Being forced to use less familiar vegetables is fun when they turn up in the box, such as discovering Jeruasalem artichokes and making a delicious soup with carrots with them. It challenges me and moves me outside my safety zone, which I relish. Chopping copious amounts of wet garlic into a salad, thinking it was spring onions, was perhaps less clever!

Don't forget our three for two offer - check out the website or previous blog entry for details.

Hope to see you soon.


Monday, April 02, 2007

Thinking of coming to north Cornwall this week or for Easter? We still have some availability, so give us a ring or email . The weather forecast is good for the week! Hope to see you soon. Vanessa

Tuesday, March 20, 2007

Art at Michael House

We shall shortly be saying farewell to most of the work of Barbara Karn, which we will be replacing with some lovely watercolours of the local area. We have enjoyed having the fun and stylish pictures by Barbara on display, and will be sorry to see them leave the house, but have always wanted to keep our art work fresh and changing. You can still buy Barbara's work from us for the next few weeks, or go to her website, which is listed in our links page.

The new pictures will be original watercolours, mostly of familiar local scenes, all one offs and very affordable. They are painted by Wendy Parkyn, a local artist from Wadebridge.

Monday, March 19, 2007

Trebarwith Strand 19.03.07

Trebarwith Strand 19.03.07.

Monday, March 05, 2007

Hi to anyone reading this!

We are offering some special Spring breaks.

Spring and early summer are beautiful in Cornwall. It tends to be peaceful before the summer, and the flowers along the cliff tops are lovely in spring. From the 21st April until the 30th June 2007, we will be offering a three night break with evening meals included for the reduced price of £225 per double/twin en-suite room or £205 for the standard room. This is the equivalent of three nights accommodation for the price of two, plus three course evening meals for two people each night.

This break can be taken on any days of the week, must be inclusive of evening meals and cannot be taken with any other offers, eg 6 for 5 or 10% reduction on five nights or over. Any additional nights will be charged at the normal rate.

Do contact me if you would like to book or have any further queries about these breaks.

best wishes,


Friday, March 02, 2007

More images of the walk from Rocky Valley to Boscastle, Cornwall.

Simon let the dogs through the special dog stile, then held it for me to get through. I wish!

The Devils Blow Hole above Boscastle. We stood looking for it when headed towards Boscastle, but, although we must have been standing right next to it, only saw it when we were coming back! You can just see the smoke-like vapour.


Yesterday we had beautiful weather, it was Simon's birthday, and we decided to go for another longish walk. We went from Rocky Valley, (between Tintagel and Boscastle) to Boscastle, had tea and cake and walked back again the same way. It was a wonderful walk, not nearly as arduous as the walk from Port Isaac, but plenty long enough for an afternoon, especially going both ways. The weather was perfect and, although we have had plenty of rain, the paths were not too wet, except in one extra muddy place, where the dogs were able to top up their muddy legs and tummies.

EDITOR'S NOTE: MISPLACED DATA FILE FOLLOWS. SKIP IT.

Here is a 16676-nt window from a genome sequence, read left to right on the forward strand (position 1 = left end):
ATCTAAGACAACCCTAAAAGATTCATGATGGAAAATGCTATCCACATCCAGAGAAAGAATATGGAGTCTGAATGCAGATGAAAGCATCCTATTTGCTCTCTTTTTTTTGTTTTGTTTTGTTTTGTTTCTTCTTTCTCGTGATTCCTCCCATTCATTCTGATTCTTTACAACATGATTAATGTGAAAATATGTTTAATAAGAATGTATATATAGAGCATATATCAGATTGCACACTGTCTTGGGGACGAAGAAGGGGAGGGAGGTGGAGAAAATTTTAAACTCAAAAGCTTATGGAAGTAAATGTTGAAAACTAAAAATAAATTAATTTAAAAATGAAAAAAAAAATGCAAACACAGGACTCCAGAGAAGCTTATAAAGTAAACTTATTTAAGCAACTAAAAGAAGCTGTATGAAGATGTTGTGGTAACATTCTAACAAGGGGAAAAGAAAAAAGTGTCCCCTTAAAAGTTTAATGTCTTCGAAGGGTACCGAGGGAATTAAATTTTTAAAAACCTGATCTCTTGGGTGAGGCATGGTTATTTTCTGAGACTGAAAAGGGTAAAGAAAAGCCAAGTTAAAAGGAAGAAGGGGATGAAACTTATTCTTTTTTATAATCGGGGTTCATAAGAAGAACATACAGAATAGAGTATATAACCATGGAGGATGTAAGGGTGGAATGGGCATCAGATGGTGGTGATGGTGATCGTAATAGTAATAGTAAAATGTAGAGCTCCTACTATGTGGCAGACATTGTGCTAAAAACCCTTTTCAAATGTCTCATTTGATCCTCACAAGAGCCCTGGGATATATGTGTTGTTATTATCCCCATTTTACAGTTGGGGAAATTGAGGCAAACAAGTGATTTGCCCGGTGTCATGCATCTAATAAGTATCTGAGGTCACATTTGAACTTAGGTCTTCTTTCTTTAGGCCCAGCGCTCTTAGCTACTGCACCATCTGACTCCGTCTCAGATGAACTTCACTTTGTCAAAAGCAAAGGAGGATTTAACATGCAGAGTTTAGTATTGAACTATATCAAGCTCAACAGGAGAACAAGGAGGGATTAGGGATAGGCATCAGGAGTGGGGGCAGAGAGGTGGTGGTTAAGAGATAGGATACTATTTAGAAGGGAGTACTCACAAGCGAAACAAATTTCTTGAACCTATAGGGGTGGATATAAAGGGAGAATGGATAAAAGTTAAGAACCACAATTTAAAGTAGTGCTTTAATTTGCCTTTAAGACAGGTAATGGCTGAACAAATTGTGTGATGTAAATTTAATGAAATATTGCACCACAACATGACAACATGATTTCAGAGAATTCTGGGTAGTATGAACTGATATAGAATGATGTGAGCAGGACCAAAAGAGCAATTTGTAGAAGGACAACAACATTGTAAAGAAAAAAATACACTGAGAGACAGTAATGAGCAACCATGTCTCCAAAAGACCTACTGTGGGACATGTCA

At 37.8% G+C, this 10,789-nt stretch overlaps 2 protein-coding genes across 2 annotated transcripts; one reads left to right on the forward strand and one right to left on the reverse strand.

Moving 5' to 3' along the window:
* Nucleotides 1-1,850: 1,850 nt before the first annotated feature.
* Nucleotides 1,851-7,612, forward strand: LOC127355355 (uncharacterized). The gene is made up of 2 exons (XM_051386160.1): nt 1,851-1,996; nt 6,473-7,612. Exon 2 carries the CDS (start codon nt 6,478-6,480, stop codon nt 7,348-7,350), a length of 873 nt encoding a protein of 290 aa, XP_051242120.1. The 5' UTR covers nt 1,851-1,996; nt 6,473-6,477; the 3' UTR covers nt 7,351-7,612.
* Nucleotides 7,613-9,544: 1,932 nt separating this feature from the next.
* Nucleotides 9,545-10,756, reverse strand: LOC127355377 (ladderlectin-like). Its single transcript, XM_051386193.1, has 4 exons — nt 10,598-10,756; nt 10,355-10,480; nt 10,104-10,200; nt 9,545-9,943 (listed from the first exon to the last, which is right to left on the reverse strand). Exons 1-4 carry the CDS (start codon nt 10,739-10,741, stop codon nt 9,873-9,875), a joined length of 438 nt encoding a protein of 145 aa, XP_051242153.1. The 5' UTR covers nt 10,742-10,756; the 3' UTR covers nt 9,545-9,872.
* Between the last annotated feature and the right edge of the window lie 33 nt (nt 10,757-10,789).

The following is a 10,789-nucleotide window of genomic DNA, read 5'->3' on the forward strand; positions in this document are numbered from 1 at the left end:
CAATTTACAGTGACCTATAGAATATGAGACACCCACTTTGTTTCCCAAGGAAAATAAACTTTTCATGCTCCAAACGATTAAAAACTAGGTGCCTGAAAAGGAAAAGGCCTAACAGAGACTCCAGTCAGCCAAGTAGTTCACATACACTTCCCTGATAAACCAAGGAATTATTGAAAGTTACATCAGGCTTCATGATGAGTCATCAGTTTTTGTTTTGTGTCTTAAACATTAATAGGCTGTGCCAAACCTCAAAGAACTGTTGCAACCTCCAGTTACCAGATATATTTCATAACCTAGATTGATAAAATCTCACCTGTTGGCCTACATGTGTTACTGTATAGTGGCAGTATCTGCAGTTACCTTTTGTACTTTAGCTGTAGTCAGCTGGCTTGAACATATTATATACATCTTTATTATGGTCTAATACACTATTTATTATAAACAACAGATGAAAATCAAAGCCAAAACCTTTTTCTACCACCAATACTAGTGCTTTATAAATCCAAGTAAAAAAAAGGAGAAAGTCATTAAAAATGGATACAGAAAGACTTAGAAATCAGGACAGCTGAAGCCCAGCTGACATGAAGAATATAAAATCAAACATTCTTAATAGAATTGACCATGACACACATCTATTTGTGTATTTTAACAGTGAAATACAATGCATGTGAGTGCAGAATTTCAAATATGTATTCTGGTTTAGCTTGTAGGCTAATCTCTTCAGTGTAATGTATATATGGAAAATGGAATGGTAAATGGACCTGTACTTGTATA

Boscastle is in the throes of work to the sewerage and flood defence systems and is quite busy with machinery once more.
We spotted the blow hole in the cliff top on the walk back, not far from the folly above Boscastle, which looks as though it is giving off smoke at high tide.
So, are the labyrinth images in the rock along Rocky Valley from the Bronze Age or created a couple of hundred years ago as some people believe?
I will show some more photos on a separate entry, as I seem to be rubbish at combining pictures and wording in any sensible order!

Tuesday, February 20, 2007

A rock pool at Trebarwith Strand

A view from the walk between Port Isaac and Trebarwith Strand.

Thursday, February 15, 2007

Hi All,

Are you Freecycling yet?

I have come to wonder, just as I did about the Filofax, then the Internet, how the world went round before Freecycling!

It is a fantastic way to move on Stuff which you might consider taking to the tip but which is really too good for it. We have sent beds, bedlinen, garden machinery and many other items off to new homes. The only rule is that all items are free. You can list things you want to shift and also ask for things you need. As it is rapidly taking off, you will get lots of emails if you join, but these can be fun, or you can request one list only per day, although you may then miss out on things, as items worth having go fast.

To find Freecycle, search Freecycle and then seek the UK link and then your local area. You can join several, if, eg like us, you are in a rural area. You will need to sign up to Yahoo.

Have fun and help keep things out of landfill.

The weather here is very variable at present - one day sunny, warm and bringing the birds out to consider nest sites, the next, wet, windy and cold.

We managed to find a gorgeous day last week to walk the coastal path from Port Isaac to Trebarwith and home. It was fantastic, a wonderful, scenic and strenuous walk. There were even more ups and downs than we expected, and we expected several! First spotting Michael House from afar was wonderful, and it was a very satisying thing to have done, having said we would since we arrived, three years ago! Hopefully it will inspire us to do lots of other long walks.

best wishes,


Monday, January 01, 2007